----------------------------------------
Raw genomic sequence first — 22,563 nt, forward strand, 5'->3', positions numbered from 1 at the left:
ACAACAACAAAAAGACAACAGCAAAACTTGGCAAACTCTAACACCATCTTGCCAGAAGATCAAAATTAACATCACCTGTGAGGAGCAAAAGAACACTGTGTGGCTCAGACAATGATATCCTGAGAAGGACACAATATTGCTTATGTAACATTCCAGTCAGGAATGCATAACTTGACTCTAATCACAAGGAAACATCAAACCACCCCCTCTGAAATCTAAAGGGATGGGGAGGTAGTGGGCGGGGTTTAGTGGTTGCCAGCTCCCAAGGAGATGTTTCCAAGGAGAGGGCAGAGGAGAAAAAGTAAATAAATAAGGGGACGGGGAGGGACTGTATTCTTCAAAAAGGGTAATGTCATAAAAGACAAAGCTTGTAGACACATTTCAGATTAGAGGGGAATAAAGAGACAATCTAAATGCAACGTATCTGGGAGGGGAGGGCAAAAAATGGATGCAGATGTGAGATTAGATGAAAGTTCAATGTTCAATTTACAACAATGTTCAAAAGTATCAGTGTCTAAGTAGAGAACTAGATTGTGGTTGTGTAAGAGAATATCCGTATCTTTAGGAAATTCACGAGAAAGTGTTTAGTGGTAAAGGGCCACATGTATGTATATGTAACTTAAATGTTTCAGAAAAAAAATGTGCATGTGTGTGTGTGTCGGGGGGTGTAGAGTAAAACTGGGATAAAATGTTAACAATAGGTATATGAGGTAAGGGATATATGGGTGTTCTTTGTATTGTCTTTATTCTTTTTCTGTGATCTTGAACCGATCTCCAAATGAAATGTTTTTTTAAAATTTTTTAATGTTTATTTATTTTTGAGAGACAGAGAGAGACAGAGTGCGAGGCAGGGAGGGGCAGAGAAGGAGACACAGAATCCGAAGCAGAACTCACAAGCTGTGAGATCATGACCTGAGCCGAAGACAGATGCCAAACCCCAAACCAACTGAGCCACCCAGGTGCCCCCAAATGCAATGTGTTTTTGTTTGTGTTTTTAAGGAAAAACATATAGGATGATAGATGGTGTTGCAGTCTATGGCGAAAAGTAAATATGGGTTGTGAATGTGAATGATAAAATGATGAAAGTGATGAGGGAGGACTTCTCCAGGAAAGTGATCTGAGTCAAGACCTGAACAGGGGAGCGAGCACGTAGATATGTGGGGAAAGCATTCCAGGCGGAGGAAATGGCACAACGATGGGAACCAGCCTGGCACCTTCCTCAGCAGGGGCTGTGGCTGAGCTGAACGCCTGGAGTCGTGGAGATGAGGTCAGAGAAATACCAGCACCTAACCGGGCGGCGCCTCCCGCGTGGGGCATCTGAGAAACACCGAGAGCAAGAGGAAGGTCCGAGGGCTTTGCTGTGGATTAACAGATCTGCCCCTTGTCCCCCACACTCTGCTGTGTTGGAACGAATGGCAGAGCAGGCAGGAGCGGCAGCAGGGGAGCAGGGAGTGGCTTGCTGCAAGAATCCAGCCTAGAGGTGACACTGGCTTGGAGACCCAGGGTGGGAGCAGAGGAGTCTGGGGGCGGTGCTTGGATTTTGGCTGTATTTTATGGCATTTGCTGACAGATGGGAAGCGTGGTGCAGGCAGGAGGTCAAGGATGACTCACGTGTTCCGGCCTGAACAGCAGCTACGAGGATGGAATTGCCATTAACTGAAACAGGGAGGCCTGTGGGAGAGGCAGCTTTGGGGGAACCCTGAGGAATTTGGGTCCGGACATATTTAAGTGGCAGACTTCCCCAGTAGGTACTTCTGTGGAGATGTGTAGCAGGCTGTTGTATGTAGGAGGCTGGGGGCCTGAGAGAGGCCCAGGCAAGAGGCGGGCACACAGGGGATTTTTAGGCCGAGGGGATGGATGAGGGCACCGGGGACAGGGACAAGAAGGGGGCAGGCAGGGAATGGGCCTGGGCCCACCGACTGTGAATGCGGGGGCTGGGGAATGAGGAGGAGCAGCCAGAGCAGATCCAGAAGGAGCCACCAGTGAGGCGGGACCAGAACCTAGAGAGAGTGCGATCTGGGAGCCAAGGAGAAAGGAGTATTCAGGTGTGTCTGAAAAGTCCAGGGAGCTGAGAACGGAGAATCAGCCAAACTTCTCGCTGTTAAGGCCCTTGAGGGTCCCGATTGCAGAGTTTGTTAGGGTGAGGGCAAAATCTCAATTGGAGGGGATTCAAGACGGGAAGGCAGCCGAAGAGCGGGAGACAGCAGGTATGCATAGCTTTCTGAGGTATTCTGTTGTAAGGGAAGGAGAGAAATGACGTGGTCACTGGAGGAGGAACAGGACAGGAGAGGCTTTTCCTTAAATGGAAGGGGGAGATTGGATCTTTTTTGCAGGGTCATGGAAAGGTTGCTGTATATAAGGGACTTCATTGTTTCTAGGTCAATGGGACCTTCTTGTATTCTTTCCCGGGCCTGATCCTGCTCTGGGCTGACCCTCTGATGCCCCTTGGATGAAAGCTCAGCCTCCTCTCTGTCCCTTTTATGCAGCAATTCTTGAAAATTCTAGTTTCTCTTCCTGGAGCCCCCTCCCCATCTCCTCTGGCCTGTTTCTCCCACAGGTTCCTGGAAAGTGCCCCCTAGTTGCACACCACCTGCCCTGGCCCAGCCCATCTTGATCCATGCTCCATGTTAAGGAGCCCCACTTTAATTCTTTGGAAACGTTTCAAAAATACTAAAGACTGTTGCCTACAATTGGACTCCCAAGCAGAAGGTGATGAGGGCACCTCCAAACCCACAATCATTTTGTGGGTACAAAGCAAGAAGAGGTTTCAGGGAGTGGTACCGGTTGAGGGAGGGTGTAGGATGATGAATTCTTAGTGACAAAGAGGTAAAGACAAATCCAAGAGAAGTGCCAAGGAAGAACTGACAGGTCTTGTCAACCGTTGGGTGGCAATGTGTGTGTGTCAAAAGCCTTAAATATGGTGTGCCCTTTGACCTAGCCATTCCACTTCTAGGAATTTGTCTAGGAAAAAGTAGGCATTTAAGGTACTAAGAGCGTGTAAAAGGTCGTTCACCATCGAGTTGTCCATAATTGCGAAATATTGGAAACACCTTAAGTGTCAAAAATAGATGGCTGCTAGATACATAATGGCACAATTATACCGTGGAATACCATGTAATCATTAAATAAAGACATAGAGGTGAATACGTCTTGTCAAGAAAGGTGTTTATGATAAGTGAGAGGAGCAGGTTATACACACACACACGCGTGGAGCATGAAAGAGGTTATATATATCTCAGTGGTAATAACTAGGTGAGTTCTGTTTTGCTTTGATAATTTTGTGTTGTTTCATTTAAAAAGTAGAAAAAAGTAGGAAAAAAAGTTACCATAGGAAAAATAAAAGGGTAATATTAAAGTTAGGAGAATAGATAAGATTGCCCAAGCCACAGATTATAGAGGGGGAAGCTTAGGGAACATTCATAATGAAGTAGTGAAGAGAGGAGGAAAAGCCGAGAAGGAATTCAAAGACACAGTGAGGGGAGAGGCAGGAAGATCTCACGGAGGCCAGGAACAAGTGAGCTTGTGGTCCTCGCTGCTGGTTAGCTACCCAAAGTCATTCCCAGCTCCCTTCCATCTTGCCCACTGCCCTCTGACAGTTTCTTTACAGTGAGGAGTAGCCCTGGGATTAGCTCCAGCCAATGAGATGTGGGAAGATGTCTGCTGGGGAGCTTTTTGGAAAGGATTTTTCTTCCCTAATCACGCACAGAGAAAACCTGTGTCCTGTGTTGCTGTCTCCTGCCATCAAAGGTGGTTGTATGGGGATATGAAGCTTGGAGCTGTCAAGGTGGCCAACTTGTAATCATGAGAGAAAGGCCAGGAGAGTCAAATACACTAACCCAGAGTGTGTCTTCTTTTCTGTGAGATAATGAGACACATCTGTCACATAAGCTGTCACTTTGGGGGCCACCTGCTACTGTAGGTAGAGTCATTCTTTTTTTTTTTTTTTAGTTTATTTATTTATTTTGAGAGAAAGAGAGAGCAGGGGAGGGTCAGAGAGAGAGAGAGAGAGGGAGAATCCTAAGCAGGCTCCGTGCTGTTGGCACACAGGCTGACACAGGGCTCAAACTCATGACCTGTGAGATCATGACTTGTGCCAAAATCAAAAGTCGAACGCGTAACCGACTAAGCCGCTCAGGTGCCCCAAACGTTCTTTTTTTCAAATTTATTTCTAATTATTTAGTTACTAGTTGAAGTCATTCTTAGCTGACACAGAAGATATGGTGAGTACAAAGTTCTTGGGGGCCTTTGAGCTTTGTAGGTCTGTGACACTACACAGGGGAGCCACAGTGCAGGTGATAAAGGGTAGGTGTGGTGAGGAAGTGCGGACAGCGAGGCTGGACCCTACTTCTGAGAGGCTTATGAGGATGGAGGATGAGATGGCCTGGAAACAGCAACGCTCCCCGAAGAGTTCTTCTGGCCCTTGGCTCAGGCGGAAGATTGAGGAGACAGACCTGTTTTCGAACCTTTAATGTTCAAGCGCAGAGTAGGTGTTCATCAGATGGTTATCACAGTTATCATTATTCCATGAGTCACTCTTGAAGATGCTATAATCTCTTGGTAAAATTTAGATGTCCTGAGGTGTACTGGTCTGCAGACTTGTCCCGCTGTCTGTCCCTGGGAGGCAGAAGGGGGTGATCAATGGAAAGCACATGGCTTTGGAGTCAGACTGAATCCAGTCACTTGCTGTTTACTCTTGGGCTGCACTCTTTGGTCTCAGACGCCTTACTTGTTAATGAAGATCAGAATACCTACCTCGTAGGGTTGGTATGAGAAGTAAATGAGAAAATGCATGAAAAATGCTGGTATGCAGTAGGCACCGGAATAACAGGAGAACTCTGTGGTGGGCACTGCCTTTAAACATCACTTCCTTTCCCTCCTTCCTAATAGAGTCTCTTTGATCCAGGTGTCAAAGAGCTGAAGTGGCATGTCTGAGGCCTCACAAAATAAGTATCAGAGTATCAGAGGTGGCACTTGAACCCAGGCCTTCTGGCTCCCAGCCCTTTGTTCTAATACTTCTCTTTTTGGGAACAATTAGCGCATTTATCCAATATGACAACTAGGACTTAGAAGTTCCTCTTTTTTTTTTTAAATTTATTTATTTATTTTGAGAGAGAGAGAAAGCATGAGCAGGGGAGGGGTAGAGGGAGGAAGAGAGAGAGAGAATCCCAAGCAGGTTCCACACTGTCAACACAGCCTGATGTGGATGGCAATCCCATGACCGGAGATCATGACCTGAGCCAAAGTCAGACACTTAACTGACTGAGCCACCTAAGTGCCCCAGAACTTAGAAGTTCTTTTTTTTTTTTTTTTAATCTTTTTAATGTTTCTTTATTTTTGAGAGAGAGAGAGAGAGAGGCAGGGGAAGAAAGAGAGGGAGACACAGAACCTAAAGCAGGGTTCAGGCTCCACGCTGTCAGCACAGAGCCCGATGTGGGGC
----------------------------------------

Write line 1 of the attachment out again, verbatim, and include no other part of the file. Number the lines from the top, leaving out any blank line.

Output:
Raw genomic sequence first — 22,563 nt, forward strand, 5'->3', positions numbered from 1 at the left: